In this novel, two young men’s struggle over a woman is also a conflict between two worlds ̶ the haves and the have-nots, both socially and emotionally. An orphan, Meir Rothko pulled himself up by his bootstraps and loves Zila even before he meets her ̶ she was the lover of Yoel Hochberg, a man he admires. Meir successfully takes over Yoel`s business and marries Zila, only to discover later that Yoel still loves her deeply. This gives rise to a whirlpool of events that involves wives, lovers and mothers, along with an aunt and two whores; also the relationship between Haim Cohen, a money-lender who gouges his clients, and Dudu, the man with the long neck, who owes Haim the most, for he gouged out his eye when they were young boys. Despite the struggles, however, these men truly need and even admire one another. They cheat one another, betray and lie ̶ mostly to themselves ̶ ruin things then try to fix them. Yet they are also generous, compassionate and kind. Bar-Yosef’s well-honed dramatic skills are clearly in evidence in this powerful novel.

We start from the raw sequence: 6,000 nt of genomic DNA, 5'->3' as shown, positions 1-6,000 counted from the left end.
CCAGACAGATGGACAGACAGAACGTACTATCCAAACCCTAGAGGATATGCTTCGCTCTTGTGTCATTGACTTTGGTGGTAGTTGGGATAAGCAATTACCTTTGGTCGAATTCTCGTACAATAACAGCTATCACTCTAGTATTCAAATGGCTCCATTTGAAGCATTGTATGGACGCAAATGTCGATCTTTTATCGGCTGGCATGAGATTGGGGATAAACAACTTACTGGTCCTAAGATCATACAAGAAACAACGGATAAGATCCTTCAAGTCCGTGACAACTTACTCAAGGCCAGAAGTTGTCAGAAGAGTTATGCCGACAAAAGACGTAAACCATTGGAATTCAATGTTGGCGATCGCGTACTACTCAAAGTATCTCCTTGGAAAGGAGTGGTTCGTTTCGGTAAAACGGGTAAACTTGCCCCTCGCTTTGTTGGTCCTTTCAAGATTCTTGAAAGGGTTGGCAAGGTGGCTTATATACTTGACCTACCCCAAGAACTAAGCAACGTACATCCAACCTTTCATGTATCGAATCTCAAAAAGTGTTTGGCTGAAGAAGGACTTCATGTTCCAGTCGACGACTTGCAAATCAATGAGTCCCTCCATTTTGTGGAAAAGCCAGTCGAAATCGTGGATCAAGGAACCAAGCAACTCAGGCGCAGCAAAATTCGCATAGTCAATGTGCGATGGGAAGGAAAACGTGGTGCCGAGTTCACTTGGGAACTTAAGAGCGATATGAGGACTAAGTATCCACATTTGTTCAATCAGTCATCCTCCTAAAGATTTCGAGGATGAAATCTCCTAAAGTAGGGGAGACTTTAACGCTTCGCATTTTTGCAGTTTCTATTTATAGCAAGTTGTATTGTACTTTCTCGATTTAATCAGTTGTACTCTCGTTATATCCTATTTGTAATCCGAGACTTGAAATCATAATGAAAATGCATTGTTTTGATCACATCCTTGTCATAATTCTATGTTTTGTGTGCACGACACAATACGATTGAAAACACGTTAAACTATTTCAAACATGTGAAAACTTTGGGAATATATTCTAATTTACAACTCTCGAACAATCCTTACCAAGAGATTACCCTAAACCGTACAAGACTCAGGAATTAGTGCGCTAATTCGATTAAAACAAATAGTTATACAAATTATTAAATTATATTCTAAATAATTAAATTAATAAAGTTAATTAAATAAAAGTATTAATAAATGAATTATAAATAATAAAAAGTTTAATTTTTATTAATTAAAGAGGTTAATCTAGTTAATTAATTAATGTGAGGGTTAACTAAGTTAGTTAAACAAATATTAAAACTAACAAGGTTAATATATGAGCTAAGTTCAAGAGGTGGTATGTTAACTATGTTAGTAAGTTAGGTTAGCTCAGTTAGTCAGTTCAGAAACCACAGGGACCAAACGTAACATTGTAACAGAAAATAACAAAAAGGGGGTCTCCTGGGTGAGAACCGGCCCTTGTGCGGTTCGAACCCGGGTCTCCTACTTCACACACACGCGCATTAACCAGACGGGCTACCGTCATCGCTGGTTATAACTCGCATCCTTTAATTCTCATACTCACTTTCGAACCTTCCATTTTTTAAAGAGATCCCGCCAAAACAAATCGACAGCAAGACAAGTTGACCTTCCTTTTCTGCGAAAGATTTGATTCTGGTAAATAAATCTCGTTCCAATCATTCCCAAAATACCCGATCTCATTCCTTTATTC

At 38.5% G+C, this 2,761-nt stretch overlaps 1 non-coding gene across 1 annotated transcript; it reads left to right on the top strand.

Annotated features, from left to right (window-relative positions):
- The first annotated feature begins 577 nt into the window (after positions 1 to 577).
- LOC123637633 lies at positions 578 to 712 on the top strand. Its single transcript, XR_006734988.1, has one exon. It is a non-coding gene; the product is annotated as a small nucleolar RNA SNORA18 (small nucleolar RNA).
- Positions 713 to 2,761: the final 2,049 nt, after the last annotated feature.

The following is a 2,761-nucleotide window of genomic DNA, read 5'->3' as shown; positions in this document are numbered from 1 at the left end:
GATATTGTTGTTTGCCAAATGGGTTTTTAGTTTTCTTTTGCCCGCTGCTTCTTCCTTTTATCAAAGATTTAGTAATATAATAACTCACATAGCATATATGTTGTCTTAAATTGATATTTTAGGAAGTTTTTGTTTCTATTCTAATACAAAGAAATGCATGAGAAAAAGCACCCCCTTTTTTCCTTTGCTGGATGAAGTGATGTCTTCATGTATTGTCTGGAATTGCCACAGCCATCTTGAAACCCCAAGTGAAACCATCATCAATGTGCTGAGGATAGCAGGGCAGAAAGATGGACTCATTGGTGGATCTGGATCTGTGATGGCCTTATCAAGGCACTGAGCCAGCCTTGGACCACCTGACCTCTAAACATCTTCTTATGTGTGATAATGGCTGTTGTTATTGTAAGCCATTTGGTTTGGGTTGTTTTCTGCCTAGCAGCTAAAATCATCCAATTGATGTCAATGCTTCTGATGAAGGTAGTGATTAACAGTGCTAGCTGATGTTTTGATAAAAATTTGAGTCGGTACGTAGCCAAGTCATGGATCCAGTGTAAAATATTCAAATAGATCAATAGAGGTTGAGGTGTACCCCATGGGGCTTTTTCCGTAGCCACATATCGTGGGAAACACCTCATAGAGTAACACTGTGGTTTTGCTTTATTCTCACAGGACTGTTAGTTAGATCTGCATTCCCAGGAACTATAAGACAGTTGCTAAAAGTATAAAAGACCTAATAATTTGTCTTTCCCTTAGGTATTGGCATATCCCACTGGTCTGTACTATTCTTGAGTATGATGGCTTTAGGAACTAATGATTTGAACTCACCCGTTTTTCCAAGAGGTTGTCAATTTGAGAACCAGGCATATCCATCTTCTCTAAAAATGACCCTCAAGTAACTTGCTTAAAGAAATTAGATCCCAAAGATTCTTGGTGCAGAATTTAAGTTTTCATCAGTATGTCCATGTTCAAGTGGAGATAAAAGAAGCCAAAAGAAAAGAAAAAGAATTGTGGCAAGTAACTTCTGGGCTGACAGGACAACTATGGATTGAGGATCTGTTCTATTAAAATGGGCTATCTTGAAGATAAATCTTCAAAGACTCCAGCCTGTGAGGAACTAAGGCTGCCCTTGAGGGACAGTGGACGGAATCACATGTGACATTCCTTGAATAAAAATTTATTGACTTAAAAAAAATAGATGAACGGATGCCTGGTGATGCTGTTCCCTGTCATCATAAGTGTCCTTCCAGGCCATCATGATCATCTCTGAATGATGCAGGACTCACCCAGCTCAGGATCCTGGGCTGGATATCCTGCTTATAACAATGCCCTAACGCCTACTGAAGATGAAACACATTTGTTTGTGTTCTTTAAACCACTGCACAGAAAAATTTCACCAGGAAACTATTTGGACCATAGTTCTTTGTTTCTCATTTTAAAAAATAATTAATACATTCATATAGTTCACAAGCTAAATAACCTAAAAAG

The love that develops between Tsila and Meir, sick and painful as it is, provides the novel’s most wonderful scenes… The dramatic quality of his writing seeps through, and becomes a driving force in the novel.
Wonderfully succinct writing… Great beauty.
English translation available (for publishers only)